The chemistry between Stewart and Hepburn is off the page, and their moonlit scene together is one of the most romantic in movie history, as Mike carries her by the pool, drunkenly singing the wrong lyrics to “Somewhere Over the Rainbow,” which had appeared in The Wizard of Oz (1939) just a year earlier.

And yet, the drunkenness is not merely a laugh-out-loud gag. It ties back into the film’s plot and emotionally complex characters. Remember, it was C.K. Dexter Haven’s obsessive drinking that caused Tracy to divorce him (“Everyone goes a little haywire sometimes, and if they don’t, they ought to”). This allows for hilarious irony after her drunken escapade with Mike, as Tracy has to face her ex-husband humbly with a hangover. “I thought all writers drank to excess and beat their wives? You know, one time I think I secretly wanted to be a writer,” Grant says to Stewart in Hepburn’s presence.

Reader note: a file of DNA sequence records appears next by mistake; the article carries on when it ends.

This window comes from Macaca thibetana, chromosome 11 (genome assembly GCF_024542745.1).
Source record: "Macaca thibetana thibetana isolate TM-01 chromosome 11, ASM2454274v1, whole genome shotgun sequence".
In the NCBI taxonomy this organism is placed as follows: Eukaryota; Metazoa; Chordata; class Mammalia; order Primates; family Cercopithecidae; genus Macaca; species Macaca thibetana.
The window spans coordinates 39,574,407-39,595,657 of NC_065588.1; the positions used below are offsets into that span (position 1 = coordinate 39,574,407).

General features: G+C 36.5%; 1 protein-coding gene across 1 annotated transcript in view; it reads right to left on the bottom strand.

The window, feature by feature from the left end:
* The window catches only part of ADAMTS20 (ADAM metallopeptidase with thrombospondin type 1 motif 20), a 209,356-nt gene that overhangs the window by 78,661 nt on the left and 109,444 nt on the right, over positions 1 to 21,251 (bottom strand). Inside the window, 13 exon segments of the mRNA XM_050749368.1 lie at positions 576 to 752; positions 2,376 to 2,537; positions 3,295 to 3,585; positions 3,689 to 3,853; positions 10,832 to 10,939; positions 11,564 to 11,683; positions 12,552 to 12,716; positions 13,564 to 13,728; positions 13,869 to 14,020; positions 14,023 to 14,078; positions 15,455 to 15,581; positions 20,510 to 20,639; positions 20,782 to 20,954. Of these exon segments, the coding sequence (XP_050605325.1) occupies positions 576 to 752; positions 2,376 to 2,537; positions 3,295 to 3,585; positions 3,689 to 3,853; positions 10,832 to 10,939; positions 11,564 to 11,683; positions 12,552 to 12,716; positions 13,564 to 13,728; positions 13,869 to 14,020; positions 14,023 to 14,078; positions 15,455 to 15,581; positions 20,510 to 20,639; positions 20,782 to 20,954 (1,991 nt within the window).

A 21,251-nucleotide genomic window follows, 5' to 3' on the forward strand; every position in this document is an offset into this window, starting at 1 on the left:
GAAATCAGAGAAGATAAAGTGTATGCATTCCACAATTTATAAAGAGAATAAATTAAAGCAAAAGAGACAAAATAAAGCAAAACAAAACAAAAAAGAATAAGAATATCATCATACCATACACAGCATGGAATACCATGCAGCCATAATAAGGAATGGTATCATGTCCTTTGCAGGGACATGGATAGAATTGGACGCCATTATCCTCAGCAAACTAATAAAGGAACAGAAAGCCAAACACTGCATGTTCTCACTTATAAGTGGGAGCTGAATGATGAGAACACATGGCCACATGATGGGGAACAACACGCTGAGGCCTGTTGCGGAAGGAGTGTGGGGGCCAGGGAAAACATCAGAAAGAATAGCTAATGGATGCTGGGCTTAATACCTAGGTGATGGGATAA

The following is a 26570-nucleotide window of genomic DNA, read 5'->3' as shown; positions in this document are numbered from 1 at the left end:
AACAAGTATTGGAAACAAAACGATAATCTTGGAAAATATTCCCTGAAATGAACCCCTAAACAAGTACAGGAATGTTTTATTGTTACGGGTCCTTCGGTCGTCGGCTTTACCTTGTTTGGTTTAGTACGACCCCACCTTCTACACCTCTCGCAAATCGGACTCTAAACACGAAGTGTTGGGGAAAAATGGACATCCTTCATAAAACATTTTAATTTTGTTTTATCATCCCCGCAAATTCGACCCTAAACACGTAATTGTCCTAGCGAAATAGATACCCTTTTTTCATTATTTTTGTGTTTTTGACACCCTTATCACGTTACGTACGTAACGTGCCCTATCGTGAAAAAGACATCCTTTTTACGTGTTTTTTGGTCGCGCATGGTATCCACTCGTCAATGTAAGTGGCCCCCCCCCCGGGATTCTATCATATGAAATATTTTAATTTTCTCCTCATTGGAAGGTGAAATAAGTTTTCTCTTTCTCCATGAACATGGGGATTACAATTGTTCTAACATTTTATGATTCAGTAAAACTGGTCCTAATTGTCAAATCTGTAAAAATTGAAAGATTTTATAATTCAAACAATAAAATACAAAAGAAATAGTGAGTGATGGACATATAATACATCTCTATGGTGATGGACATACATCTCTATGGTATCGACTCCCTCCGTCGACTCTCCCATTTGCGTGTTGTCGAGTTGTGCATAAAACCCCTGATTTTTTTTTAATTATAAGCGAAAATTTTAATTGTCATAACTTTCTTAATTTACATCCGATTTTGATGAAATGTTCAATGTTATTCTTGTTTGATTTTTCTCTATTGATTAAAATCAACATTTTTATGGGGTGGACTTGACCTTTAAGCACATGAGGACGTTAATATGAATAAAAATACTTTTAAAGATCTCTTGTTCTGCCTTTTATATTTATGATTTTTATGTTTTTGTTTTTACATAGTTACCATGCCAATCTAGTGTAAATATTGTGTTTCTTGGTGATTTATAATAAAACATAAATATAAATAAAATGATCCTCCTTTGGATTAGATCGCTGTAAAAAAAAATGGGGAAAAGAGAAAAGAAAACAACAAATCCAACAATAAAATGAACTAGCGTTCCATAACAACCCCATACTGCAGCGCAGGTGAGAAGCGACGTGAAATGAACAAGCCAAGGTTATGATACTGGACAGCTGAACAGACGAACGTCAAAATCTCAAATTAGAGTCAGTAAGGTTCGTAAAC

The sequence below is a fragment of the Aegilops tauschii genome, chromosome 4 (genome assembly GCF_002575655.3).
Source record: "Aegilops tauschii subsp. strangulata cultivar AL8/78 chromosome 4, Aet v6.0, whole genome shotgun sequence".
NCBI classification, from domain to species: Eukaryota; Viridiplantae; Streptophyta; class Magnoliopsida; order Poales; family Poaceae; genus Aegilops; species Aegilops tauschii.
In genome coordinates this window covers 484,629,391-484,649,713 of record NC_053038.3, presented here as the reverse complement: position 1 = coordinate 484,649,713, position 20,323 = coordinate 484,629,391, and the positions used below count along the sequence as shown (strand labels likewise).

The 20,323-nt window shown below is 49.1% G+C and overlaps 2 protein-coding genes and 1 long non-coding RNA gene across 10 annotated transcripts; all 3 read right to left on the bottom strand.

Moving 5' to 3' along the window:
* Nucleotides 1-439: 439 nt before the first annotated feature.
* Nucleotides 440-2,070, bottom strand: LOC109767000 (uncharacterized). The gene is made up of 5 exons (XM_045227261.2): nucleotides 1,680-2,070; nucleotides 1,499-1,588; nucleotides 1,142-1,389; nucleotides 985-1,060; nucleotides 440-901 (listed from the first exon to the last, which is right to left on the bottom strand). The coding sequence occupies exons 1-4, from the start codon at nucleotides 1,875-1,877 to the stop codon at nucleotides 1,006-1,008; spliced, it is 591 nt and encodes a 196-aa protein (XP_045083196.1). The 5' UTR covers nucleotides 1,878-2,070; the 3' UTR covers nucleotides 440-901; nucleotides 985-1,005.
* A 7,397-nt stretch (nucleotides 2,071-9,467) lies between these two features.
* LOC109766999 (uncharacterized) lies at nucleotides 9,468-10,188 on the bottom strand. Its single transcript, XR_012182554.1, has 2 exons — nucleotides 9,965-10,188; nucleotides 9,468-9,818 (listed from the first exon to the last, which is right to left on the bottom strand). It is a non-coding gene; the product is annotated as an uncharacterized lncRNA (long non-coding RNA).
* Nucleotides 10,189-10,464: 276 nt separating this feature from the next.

Beneath it all, C.K. Dexter Haven is the one pulling the strings. Turns out, he has some dirt on Tracy’s fiance and is trying desperately, but oh so subtly, to win her back. He has a bead on his ex-wife and knows her shortcomings: “You’ll never be a first class human being or a first class woman until you learn to have some regard for human frailty. It’s a pity your own foot can’t slip a little sometime. But your sense of inner divinity wouldn’t allow that. This goddess must and shall remain intact.” This is Tracy’s journey throughout the film:

The key symbolic is his wedding gift for her — a model boat of his real boat, called “True Love,” which he and Tracy took sailing on their honeymoon. The boat — and its ability to stay on course, also known as “yar” — becomes a metaphor for their entire failed marriage, as Tracy ultimately admits that she wasn’t always easy to steer.